It’s the smallest of words that can either hurt you or save you. It’s the power that one has to create meaning and the ability to not only share opinion, but also paint pictures with letters across a page. Having the capability to write one’s judgment and have it not only be said, but heard is a privilege, one that up until October 2011, for the minority on this campus was non-existent.
Kwame Belle, a recent graduate of Oswego State, gave our minority that opportunity by creating The Voice. The Voice, a gift to the Black Student Union, is an online magazine, dedicated but not limited to the minority of Oswego State. In transferring to our university Belle realized that there were no real outlets for people of color to share, speak, or be heard on campus.
“We were constantly misrepresented or just downright ignored,” Belle said. Beginning this outlet was no class assignment, or quick way to become “the man on campus” but out of sheer passion, passion driven by fearlessness and a need for results. Even with the media outlets offered on campus, Belle realized students of color had a lack of articles and there was generality within the stories to said students.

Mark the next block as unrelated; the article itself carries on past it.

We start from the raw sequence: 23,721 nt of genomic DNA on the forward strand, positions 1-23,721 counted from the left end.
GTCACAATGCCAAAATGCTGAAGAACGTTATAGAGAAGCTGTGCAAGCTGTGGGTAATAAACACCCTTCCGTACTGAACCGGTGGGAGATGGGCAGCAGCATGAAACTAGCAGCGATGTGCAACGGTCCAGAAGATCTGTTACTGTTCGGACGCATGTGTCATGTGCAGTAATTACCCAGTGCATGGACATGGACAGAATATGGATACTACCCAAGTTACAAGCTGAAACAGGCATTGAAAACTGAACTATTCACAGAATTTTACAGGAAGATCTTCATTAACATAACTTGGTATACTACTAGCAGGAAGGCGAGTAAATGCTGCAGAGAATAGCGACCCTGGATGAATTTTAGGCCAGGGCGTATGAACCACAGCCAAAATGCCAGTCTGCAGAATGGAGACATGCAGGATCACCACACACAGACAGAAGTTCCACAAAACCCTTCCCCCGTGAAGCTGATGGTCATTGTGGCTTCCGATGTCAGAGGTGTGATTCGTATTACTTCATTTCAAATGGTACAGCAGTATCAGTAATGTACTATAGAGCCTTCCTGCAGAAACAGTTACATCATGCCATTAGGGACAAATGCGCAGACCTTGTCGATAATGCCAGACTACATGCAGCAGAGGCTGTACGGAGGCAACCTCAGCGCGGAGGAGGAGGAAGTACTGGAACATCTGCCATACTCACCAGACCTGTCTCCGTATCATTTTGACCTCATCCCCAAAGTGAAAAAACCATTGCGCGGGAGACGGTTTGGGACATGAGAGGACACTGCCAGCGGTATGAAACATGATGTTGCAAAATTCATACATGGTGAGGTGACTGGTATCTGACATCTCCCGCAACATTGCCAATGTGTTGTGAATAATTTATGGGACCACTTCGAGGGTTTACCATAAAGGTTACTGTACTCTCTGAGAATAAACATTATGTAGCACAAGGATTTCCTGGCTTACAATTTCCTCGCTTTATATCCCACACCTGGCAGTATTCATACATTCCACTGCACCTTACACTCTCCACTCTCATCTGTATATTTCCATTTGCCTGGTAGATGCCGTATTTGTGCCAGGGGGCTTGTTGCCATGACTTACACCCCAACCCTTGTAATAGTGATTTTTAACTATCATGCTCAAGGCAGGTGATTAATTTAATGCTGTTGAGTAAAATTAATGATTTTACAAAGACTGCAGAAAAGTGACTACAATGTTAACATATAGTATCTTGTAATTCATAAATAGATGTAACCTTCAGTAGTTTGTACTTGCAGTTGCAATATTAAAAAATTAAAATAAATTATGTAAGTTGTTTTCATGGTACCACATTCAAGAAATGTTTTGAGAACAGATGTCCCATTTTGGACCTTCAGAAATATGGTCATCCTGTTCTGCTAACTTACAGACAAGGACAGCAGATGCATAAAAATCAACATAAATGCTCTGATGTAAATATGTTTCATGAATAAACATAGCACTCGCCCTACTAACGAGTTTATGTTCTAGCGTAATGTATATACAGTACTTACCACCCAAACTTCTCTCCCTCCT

In a school where diversity is so strongly suggested, it is easy to see how that suggestion is in some ways subjective. The Voice is an outlet that challenges the ideas of students of all color to write, record and express whatever it is that they feel. There are so many students on campus that feel strongly about different things and want to have their thoughts in different forms of writing published for eyes to see yet fail to make it. With The Voice, failing is never an option.
A lot of time we speak, and are heard but not necessarily listened to. With The Voice, there is such a variety of both culture and insight that the only thing to do is become entrapped in the verses of your very own peers. We have such genuinely talented people on this campus and The Voice is that outlet for discovery. The Voice is the outlet to finally openly write and say what you want loud and clear.
As a minority on campus and now editor of The Voice, Belle’s visions have come to life. Students of color now have a media outlet to finally be heard. Our first step is to speak.
Kiana St. Louis
Junior, Oswego State